Toggle Main Menu Toggle Search

Open Access padlockePrints

Changes to postdiagnostic dementia support in England and Wales during the COVID-19 pandemic: a qualitative study

Lookup NU author(s): Dr Alison WheatleyORCiD, Dr Marie Poole, Professor Dame Louise Robinson



This work is licensed under a Creative Commons Attribution-NonCommercial 4.0 International License (CC BY-NC 4.0).


© Author(s) (or their employer(s)) 2022. Re-use permitted under CC BY-NC. No commercial re-use. See rights and permissions. Published by BMJ. OBJECTIVES: To explore the impact of COVID-19 on postdiagnostic dementia care and support provision in England and Wales. DESIGN: Qualitative research using semistructured interviews, via video or telephone conferencing. SETTING: Services providing postdiagnostic support across health, social care and the third sector. PARTICIPANTS: 21 professionals previously recruited to an ongoing research programme on postdiagnostic dementia care (or colleagues, if unavailable). RESULTS: Key themes identified from the data were: challenges caused by COVID-19; responses to those challenges, including a widespread shift to remote working; and effects of COVID-19 on future postdiagnostic support. Challenges included changing and sometimes conflicting guidelines; a lack of access to support; identifying and responding to emerging needs; emotional and physical impact of COVID-19; and balancing COVID-19 risk with other risks such as deterioration. Some dementia services closed, while others adapted and continued to provide support thus potentially widening existing inequalities. There were also some unintended positive outcomes, including improved cross-sector and multidisciplinary working between professionals. CONCLUSION: Delivering postdiagnostic dementia support during COVID-19 required essential adaptations. While some changes were detrimental to service users, others were identified as potentially beneficial and highly likely to become the new 'norm', for example, use of blended approaches, combining virtual and face-to-face work, thus allowing more flexible, integrated care. Our data have implications for policy and practice to improve the response to the lingering effects of COVID-19 as well as creating service provision that is more resilient to future pandemics or other periods of disruption.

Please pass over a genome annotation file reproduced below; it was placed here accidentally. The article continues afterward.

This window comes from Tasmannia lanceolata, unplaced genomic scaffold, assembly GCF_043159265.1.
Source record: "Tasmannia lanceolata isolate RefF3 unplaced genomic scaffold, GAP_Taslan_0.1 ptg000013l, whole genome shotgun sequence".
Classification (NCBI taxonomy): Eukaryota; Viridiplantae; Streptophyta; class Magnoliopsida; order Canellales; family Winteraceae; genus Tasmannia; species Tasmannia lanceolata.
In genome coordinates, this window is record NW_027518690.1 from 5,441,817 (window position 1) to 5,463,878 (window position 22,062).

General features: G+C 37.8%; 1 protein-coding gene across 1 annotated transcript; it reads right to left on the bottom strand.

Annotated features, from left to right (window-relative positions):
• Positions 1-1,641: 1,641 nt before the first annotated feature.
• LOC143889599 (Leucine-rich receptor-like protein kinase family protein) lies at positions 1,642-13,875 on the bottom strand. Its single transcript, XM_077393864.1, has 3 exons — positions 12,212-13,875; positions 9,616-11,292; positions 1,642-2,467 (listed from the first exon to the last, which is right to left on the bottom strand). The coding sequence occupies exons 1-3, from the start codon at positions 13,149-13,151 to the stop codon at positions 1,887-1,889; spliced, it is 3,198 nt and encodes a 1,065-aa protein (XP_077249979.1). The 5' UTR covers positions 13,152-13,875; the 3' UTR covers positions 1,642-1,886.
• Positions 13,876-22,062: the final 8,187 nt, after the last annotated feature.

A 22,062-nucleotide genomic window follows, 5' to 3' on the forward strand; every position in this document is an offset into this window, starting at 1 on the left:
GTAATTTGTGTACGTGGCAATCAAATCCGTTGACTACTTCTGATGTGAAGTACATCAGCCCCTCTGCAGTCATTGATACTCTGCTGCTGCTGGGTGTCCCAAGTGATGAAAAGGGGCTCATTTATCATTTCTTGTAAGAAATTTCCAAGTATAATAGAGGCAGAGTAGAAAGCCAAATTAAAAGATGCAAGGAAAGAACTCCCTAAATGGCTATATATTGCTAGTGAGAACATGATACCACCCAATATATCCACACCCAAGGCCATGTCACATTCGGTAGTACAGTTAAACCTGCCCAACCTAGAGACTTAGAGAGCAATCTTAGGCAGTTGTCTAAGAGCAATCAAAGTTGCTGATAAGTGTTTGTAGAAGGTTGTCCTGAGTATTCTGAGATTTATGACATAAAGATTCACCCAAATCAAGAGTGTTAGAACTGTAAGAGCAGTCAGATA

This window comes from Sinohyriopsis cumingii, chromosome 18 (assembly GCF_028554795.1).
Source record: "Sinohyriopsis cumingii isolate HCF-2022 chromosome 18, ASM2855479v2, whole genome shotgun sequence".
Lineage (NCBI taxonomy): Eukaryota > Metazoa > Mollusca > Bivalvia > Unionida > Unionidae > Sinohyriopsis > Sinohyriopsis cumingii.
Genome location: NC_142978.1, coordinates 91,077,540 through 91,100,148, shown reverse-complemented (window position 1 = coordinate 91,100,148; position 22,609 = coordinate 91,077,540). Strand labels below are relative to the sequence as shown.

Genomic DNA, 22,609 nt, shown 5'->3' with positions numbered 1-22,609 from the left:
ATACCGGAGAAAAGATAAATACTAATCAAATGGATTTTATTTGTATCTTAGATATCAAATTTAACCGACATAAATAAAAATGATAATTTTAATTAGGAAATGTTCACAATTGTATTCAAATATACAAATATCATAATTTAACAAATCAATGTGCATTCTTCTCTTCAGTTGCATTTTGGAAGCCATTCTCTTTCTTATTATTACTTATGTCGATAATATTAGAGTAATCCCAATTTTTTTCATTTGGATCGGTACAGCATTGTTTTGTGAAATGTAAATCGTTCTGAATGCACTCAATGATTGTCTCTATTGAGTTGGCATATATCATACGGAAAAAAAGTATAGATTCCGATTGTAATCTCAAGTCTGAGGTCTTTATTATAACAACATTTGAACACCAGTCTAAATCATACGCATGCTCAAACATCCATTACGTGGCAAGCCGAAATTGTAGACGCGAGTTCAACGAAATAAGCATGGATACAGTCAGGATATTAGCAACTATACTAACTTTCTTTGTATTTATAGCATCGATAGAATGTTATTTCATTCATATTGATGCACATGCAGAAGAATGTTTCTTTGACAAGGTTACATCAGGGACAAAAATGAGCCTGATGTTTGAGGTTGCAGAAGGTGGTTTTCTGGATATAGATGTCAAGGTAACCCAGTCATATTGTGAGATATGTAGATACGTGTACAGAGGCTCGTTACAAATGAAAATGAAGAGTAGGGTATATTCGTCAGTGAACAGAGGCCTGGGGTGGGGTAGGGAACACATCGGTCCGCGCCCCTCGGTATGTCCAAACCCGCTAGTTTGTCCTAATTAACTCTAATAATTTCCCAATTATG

Publication metadata

Author(s): Wheatley A, Poole M, Robinson L

Publication type: Article

Publication status: Published

Journal: BMJ open

Year: 2022

Volume: 12

Issue: 2

Print publication date: 02/02/2022

Online publication date: 02/02/2022

Acceptance date: 11/01/2022

Date deposited: 11/01/2022

ISSN (electronic): 2044-6055

Publisher: B M J Group


DOI: 10.1136/bmjopen-2021-059437

PubMed id: 35110326


Altmetrics provided by Altmetric


Funder referenceFunder name
Alzheimer’s Society Centre of Excellence grant number 331